These are from the scrapbook of Lillian Uren. Oroville Mercury
War Changes Way Of Life For Seniors at Oroville Hi School
234 Started In As Freshmen, but Many Were Soon Entering U. S. Armed
By Charles Hickok, President, Senior Class
In September of 1940, 234 students of the class of ’44 registered
in O.U. H. S., for the first of four years that would probably be
packed with the most fun and best years of their lives. The first
year was bright, because we had no conception of war. France had
fallen to Germany and there was talk about war with Germany and
Japan, but like any other student and misinformed statesman, we
never realized that Germany and Japan would attack the mighty United
States. So we cast this thought aside. We had many activities in
high school on which to train our thoughts aside from war. There
were dances, sports, and other activities; also there was the World’s
Fair at San Francisco. College sports boomed in the West as well
as in other parts of the United States. We had quite a few boys
out for sports. Many boys participated in the body building calisthenics.
They were preparing for the future in the armed forces, but didn’t
During this year we were introduced to the traditions and character
of this school. We weren’t thinking of the future but of the present.
In September, 1941, 219 pupils registered with the class of ’44.
The class lost 25 students from Frosh to Soph year. Most of them
transferred to other schools. A few went into the service. On the
7th of December, 1941, Japan attacked Pearl Harbor and
plunged the United States into war. This brought a drastic change
to the way of life among the students and the student activities
of O. U. H. S. Between our Soph and Junior year we lost 76 students
to the armed forces and other schools. We were now upper classmen
and were beginning to think of the future. Many are preparing to
enter some service and many for college. During this year everyone
was wondering how the war would come out. This didn’t exclude the
When we became Seniors there were 95 registered out of a class that
started with 234. Most of them were gone to the armed forces. All
of the class of ’44 was thinking of the future. The girls were preparing
themselves for Waves, WAC’s, Marines, Spars or Nursing, and others
for college or university. As for the boys, most of them are in
a dither about their vocation in the future. For most of them the
armed services have plans; others, not quite so fortunate to get
in, will be able to go on to college or work in some essential industry.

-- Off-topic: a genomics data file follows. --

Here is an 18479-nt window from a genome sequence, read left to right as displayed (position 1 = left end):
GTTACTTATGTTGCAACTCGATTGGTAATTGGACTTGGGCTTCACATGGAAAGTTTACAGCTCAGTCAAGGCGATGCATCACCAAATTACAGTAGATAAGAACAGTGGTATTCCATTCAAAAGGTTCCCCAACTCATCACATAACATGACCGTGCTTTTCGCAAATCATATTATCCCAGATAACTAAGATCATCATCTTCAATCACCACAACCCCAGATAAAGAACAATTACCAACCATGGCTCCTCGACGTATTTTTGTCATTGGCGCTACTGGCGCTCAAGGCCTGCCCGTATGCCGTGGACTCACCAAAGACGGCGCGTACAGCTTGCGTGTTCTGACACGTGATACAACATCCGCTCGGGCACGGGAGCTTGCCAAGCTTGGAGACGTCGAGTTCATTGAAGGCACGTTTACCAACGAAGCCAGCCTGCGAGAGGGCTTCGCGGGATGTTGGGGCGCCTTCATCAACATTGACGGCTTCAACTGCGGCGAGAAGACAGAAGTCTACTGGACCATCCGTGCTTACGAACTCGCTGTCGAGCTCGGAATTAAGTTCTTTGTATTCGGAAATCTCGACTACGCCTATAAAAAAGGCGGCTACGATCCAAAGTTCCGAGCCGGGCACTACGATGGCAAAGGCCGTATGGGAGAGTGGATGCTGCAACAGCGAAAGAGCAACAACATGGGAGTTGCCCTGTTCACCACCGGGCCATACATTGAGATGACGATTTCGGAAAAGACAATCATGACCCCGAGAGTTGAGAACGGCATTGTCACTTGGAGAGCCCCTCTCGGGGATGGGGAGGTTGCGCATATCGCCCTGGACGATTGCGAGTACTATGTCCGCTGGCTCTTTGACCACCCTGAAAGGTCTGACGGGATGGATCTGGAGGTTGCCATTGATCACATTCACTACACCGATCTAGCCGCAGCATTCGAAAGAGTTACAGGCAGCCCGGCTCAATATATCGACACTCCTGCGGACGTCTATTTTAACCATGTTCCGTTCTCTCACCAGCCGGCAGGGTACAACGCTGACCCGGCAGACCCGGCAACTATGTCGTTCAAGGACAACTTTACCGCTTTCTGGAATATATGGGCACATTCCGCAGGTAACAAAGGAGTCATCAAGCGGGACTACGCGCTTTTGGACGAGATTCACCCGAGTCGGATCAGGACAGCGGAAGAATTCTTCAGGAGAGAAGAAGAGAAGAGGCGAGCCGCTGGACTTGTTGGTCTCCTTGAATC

Regardless of the disadvantages of going into a world of turmoil
all of us are prepared for the future. Free speech is our right
and heritage. Knowledge is power, and we are ready to apply them
to the future world as leaders and citizens of the United States.
From the 1944 Year Book, The Nugget, Oroville High School
HONOR ROLL, IN MEMORIAM ARMY, NAVY AIR CORP, MARINE CORP AND
George Beard, Leslie Bidwell, Kernick Smith, Howard Gould, Alphie
Worthy “They left the peaceful river, The athletic field, the
quad, The renowned halls of learning, To seek the bloody sod. They
gave their merry youth away, For country and for God. God rest you,
happy gentlemen, Who laid your good lives down, Who took the khaki
and the gun, Instead of cap and gown. God bring you to a fairer
place Than even your Hometown.
By W.M. Letts.
Oroville Mercury July 9, 1953
News From Butte County Servicemen
Corporal Roy Overstreet, son of Mr. and Mrs. Jim Overstreet
of Roseben Street, is now stationed at Camp Pendleton in the
Marine Corps, and is living at Laguna Beach with his wife, the former
Nancy Brown, daughter of Mrs. William Brown of Myers street. Overstreet
took his basic training in San Diego then spent 11 months in Korea
before returning here to be stationed at Camp Pendleton until his
discharge in about eight months.
Stu’s Notes: As Charles Hickok said, free speech is our right
and heritage and through the years, to maintain that right has taken
a terrible toll on our young men and women. Thanks to them our basic
rights are still in tact. Check out our new banner, next to the
Boss. Thanks for the Nation Guards of America, they have served
our country well for so many years. By the spring of 1944 the class
of ’44 had already lost 5 men to WWII and there was still a year
and a half before America had a few peaceful years, then Korea and
on and on. Will it ever end? Thanks again to my new friend Lillian.